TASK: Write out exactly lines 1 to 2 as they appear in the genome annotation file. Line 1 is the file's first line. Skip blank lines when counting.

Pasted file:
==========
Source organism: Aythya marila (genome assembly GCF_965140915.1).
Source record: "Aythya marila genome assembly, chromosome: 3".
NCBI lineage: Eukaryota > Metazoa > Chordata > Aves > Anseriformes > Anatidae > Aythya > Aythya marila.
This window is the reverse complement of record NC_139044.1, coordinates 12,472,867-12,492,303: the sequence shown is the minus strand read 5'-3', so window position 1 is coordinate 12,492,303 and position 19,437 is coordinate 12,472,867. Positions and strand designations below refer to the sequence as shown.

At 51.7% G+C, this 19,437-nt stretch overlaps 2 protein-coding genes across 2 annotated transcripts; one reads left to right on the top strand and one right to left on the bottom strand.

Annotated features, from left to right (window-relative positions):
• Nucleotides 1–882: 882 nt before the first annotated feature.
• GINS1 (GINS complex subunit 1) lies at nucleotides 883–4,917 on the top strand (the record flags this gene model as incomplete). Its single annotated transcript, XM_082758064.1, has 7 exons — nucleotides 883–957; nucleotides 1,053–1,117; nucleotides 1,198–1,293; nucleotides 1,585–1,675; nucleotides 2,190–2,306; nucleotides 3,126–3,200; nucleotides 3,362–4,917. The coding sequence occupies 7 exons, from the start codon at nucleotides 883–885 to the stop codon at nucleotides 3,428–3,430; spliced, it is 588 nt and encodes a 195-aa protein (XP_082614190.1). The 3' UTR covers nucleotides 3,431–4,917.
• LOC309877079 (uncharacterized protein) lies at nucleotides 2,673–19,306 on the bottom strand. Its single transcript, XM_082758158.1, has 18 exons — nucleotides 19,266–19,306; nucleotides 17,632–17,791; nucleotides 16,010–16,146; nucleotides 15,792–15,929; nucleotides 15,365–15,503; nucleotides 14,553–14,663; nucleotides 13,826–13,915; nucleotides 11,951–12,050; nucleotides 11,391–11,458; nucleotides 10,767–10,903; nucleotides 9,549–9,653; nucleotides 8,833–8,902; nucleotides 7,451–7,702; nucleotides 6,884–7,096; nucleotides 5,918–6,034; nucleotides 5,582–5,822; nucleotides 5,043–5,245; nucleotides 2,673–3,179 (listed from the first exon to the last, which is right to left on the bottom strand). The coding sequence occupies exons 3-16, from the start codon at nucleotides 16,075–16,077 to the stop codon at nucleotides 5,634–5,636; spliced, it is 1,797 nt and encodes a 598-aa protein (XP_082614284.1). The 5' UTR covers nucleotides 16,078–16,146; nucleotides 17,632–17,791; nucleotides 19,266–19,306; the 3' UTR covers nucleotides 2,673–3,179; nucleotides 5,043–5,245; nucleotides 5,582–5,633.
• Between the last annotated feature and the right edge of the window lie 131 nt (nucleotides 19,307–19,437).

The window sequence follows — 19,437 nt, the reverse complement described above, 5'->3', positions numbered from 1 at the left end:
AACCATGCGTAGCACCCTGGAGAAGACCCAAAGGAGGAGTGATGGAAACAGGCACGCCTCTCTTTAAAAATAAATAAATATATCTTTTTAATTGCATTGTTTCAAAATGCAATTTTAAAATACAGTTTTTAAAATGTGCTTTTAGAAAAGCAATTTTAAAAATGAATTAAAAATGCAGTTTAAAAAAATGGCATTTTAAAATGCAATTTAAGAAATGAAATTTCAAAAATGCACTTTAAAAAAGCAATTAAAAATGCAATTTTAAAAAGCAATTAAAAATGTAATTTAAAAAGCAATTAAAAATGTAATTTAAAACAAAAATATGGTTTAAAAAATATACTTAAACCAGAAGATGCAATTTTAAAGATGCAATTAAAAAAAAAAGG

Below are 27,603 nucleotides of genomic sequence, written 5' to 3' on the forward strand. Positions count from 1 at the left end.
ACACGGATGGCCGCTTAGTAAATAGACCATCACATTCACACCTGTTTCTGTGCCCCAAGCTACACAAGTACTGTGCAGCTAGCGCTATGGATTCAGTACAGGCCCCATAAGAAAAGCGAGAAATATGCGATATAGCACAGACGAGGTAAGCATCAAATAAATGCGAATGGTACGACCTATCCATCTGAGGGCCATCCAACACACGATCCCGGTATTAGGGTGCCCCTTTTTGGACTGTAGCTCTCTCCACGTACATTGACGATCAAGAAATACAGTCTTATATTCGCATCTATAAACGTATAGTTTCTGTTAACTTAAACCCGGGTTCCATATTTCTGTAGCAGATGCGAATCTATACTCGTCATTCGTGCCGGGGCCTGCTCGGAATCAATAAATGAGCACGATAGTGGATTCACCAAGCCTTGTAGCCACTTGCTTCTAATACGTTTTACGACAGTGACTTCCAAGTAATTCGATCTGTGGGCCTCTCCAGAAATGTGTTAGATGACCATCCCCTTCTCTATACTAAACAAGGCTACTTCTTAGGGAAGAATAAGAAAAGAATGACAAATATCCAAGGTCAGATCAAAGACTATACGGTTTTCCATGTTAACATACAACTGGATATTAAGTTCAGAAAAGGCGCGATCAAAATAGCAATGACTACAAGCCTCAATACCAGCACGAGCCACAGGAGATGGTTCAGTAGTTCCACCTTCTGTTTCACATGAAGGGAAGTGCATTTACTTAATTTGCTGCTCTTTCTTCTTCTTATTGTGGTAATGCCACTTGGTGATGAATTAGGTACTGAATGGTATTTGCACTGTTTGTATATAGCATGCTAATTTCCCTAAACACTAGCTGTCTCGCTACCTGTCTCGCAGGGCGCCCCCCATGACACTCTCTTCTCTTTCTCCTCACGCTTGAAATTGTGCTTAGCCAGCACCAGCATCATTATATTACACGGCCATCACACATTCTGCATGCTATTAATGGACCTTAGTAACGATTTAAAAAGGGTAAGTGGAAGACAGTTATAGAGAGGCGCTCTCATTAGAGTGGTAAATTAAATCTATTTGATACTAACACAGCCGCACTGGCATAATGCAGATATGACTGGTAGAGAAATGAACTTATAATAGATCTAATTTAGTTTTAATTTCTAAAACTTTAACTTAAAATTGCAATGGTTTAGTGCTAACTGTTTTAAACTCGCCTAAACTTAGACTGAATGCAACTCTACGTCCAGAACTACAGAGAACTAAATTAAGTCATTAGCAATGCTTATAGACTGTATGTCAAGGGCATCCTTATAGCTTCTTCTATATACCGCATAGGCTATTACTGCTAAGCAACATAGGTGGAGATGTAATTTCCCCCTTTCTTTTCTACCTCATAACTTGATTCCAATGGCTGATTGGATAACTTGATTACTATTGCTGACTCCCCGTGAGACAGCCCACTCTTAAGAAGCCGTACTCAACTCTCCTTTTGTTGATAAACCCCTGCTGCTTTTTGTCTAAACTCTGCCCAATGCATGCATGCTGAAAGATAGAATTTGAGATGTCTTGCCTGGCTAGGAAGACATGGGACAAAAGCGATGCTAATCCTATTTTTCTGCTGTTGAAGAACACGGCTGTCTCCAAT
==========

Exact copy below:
Source organism: Aythya marila (genome assembly GCF_965140915.1).
Source record: "Aythya marila genome assembly, chromosome: 3".